Once the employer finishes with his/her part of the interview process, you’ll most likely be asked whether you have any questions. Just as you prepared to answer questions, you need to be equally adept at asking them. After all, you’re trying to decide if this particular job and company are right for you. Bear in mind that the employer will expect you to do your homework beforehand. Avoid questions that could be answered by reading their literature or scanning the employer’s web site.
You are constantly being evaluated throughout the interview process and that includes the type and manner with which you ask questions of the interviewer. Remember to keep your energy and level of interest up!

Some of the general questions you may ask during an interview are:

  • In your opinion, what does it take to be successful in this job?
  • Where does this job fit into the organizational structure?
  • How and when will my work be evaluated?
  • What can you tell me about [the supervisor’s] [your] management style?
  • What can you tell me about the people in the department or others I may interact with?
  • What opportunities for advancement are there? Based on what?
  • What sort of orientation and training is provided to new employees?
  • What are the future plans for the department? Organization?
  • How will you know at the end of [the year] that you’ve made the right hiring decision?
  • How far are you in the hiring process and how soon can I expect to hear from you? If I don’t hear from you by [time frame specified by interviewer], may I contact you?
  • What other information can I provide to help in your decision making process?

The “Stumpers”
During the course of an interview, you may be asked difficult questions. Because there is no way of controlling the attitudes, behaviors or preferences of the interviewer, you need to be prepared to deal with these situations. Some of these include:

  • “Tell me about yourself…” – The easiest way to approach this question is to briefly detail what qualities or skills you possess which match the needs of the job or organization as well as how and where you’ve demonstrated them before.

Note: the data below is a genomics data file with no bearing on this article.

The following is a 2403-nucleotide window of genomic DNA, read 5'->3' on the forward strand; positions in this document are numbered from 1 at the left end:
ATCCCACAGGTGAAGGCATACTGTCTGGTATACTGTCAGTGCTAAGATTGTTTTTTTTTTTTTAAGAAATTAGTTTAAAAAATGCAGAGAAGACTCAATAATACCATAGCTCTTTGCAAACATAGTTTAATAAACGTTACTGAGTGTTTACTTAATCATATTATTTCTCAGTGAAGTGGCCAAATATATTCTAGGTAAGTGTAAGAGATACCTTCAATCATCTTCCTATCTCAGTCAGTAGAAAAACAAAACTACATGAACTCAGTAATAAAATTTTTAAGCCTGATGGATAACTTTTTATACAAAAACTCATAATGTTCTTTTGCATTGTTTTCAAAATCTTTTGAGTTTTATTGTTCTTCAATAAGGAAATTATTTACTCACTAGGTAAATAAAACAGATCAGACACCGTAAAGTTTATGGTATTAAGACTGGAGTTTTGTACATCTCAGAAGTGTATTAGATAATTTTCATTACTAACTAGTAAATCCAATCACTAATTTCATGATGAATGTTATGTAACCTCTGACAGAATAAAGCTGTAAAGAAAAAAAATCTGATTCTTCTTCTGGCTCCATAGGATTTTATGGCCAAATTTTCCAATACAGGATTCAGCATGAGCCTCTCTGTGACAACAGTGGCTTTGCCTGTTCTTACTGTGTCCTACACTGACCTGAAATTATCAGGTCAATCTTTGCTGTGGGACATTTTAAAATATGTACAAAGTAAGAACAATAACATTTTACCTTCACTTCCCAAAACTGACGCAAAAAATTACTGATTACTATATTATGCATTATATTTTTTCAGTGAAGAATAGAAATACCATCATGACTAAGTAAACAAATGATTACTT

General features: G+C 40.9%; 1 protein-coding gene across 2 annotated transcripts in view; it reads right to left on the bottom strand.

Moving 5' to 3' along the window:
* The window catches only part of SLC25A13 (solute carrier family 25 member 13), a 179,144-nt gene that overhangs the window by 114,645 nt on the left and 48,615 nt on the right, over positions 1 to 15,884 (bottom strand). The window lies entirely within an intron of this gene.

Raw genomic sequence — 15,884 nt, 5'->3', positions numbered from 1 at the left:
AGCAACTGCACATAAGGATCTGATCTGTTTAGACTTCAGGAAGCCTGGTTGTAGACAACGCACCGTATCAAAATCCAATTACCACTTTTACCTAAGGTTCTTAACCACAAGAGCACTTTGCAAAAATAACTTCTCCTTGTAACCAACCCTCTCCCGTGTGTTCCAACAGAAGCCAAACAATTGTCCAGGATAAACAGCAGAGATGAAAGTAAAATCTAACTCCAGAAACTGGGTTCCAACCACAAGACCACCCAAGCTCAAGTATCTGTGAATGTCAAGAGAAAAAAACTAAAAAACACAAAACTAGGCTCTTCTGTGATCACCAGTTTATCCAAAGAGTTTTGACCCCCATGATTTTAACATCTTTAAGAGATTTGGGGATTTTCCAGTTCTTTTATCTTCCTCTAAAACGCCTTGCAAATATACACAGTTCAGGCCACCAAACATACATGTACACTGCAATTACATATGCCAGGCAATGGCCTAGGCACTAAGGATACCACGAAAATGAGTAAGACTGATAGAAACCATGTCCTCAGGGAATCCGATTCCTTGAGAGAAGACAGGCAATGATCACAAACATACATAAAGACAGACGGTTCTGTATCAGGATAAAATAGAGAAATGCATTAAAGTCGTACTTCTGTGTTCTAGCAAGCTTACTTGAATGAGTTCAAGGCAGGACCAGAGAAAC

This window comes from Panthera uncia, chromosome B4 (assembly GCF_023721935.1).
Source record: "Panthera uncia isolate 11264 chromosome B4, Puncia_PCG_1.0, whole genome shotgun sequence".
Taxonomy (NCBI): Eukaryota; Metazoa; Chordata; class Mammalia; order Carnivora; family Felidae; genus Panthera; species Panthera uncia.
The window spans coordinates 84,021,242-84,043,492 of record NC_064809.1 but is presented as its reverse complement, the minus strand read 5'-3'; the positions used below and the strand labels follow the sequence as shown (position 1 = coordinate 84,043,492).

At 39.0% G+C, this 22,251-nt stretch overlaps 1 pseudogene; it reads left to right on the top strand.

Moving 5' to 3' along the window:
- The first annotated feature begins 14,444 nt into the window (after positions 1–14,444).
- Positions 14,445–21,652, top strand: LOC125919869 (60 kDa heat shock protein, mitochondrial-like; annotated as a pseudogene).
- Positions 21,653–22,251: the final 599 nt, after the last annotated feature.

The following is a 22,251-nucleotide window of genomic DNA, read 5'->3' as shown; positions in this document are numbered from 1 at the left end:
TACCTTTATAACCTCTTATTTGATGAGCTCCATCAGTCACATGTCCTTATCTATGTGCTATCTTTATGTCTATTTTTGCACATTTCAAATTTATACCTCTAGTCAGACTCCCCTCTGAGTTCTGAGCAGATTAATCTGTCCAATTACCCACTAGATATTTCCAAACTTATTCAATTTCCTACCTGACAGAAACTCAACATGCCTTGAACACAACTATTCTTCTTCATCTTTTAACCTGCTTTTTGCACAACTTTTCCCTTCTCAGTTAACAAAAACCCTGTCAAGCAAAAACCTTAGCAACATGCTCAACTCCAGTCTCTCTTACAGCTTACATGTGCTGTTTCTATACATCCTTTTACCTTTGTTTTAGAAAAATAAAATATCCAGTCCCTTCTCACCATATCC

• Illegal questions – Employers may only ask “job-related” questions proven to be a requirement for the position. They cannot ask questions about race, religion, national origin, marital status, children, relatives, age, birthplace, prior criminal record, or labor union activities. You can either refuse to answer the question and point out that it is illegal, or you can respond and tactfully state that the information has no bearing on your ability or desire to do the job.
  • Issues such as low GPA, gaps in employment or periods of unemployment, or prior terminations – Everyone has weaknesses. The best thing to do is to be honest and present your case in as positive a manner as possible. Whatever you do, don’t make excuses and don’t blame others for your prior misfortunes.
  • Salary issues – There’s an old saying which says that “whoever mentions the number first loses.” In many cases, especially with larger organizations, the salary is already established and there is limited flexibility. If you have a legitimate salary concern, you may ask for the salary range for the position. You can also research the going “market rate” for the job at sites such as salary.com. Generally speaking, try to avoid discussing salary at the first interview.

Bob Cohen is an assistant director at the career services office at Harvard University.